No matter what computer geeks we are, working as software developers and designers, there’s a responsible moment in our work life when we are to use all our communication skills to make the client satisfied with the design for their project. Your design may be perfect, but if the client is far from UX, intuitive interface and end user preference, chances are their opinion on your design is going to conflict yours.
You, as a professional, should not give up on the huge effort you’ve put into that design. Moreover, it’s your moral obligation to help the client make the best possible design and not fake it just because you prefer to avoid conflicts and do everything as told. That project is not only the client’s. It’s your company’s and personally yours just as well which means your reputation and record depend on it! That’s why convincing the client that you are right (as a pro) and he is not (as a person far from IT in most cases) is the right thing to do. The only problem is you can’t address the issue in these exact words and you need to be very delicate.
Consider these 10 tips:
- Talk about users.
Your client is a business-focused person which is no wonder. Instead of rolling your eyes in amazement at how they can’t understand some trivial things (as they seem to you), start from the point of view which is critical to the client – end users. Once it’s launched, the project’s success depends fully on its users, so it’s important to listen to their preferences. Of course, you, as an expert, can share your idea about what users prefer – and that will be the exact thing your design looks like now!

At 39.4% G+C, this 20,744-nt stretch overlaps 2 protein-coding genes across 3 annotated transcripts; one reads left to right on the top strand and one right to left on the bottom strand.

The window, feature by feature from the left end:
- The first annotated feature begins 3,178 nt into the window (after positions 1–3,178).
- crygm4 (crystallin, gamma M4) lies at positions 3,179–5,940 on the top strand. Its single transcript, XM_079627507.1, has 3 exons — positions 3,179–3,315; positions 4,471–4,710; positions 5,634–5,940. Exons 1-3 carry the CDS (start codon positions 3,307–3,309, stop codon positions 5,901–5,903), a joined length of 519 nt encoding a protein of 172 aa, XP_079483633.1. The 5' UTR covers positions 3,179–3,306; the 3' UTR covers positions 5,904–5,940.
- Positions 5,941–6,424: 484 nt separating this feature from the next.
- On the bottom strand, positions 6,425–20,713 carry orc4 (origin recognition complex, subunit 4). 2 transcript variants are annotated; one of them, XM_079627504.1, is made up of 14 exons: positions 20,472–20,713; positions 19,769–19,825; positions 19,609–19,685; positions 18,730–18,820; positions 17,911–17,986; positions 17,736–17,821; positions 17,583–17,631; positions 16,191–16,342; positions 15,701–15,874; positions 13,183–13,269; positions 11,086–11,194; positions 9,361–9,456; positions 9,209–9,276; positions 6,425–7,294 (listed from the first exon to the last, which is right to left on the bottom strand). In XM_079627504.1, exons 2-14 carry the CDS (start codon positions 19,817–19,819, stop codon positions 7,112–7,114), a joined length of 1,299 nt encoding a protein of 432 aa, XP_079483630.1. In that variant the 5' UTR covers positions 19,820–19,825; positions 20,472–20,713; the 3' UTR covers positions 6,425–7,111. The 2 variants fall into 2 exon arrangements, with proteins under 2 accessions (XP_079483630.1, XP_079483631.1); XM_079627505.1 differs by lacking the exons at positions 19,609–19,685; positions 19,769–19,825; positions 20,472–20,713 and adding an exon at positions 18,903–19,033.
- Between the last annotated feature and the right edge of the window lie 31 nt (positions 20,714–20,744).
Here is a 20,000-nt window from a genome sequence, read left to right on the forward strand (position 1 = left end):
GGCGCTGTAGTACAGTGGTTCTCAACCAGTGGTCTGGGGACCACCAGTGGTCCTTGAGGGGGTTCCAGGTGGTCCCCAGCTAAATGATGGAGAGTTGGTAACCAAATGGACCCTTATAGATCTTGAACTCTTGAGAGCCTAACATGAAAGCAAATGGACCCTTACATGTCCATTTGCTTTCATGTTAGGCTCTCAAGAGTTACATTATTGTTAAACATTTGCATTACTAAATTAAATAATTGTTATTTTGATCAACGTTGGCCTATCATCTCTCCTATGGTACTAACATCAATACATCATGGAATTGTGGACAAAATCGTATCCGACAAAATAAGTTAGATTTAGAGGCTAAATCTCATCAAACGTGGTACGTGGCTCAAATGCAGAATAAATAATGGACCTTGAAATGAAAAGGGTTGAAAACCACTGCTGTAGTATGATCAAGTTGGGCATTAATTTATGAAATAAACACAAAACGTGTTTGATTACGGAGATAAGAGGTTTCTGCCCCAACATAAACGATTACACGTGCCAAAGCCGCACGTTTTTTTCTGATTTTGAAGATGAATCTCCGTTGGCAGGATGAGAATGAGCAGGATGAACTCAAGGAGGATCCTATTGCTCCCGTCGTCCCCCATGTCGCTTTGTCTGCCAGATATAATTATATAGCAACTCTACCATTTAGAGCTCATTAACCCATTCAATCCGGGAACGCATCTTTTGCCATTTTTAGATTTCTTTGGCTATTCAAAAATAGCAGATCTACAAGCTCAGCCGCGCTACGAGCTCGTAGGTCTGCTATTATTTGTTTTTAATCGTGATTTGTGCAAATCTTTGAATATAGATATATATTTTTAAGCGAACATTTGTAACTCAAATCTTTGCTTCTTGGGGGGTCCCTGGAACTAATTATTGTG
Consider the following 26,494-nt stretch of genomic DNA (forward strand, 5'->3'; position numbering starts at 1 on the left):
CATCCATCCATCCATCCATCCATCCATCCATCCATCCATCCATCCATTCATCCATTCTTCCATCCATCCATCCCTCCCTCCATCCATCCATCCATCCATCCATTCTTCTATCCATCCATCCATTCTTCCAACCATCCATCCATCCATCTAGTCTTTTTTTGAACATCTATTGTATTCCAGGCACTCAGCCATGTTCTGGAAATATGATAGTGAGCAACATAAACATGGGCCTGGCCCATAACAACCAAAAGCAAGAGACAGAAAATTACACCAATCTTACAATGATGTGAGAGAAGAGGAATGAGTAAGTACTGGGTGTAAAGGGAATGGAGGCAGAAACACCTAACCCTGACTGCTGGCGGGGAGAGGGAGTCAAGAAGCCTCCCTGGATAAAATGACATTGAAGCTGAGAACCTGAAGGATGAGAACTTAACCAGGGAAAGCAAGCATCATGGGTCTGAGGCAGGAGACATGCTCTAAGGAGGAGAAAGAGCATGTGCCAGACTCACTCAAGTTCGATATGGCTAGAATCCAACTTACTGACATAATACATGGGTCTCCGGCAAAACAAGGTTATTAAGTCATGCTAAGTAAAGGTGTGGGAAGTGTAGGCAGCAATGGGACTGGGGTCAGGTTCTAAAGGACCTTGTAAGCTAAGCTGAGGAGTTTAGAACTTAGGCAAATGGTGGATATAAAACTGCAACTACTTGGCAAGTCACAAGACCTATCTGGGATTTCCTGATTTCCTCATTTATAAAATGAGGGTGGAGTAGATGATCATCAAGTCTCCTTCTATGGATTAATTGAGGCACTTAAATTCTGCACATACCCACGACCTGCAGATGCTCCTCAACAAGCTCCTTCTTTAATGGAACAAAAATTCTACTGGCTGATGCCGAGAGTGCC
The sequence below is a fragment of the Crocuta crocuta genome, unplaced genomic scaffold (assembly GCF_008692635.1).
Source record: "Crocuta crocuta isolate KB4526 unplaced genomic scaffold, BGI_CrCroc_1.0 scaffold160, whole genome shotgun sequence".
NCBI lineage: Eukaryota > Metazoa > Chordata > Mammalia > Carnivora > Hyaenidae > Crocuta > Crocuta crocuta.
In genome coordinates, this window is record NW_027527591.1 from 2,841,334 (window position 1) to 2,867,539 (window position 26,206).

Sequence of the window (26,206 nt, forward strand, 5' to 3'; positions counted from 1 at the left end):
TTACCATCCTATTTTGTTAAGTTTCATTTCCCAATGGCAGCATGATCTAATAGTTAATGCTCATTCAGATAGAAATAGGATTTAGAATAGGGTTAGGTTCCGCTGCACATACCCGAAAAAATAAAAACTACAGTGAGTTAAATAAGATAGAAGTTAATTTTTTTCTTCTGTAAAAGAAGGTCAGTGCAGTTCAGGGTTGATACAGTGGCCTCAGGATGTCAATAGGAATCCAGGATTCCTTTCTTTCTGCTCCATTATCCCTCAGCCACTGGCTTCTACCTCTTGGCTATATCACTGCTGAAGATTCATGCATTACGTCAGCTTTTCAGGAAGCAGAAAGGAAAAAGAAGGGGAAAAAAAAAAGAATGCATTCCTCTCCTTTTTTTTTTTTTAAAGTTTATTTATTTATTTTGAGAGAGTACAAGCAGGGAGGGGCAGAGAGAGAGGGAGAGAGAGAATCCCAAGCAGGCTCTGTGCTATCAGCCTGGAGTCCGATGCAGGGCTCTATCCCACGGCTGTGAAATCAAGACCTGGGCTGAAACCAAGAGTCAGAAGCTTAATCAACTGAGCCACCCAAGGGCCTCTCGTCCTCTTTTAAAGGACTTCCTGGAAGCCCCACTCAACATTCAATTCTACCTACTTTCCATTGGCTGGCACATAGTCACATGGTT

- Stay friendly and ready to help.
People are tired of the sense of distrust and insolence. Instead of talking down to them some tech details your client may not know about, it’s vitally important to stay friendly and ready to educate the client on the area of your competence so that they understand the strong points in your design naturally and feel as if they came to understand that on their own. Explain your reasoning in a friendly way and open way – and you’ll see how more willing the client will be to accept it.
- Never say no.
Don’t contradict the client directly by saying “No, I can’t do it” or “No, you are wrong”. In this way you only create a negative image, contribute into the conflict and make the client feel like refusing all your arguments in turn. Instead, listen to them without objections and nod in approval when the client is right. Thus you’ll earn more respect and understanding from your opponent that you could in a heated debate.
- Recognize their business needs.
As a designer you probably care too much about the aesthetic appeal of your work whereas the client is more interested in its practical value for their business. Naturally, explaining your point from the designer’s perspective will not give you expected results. Instead, keep talking about how your design meets their business needs and how you kept that business side of the project in mind while developing it.
- Don’t defy their ideas.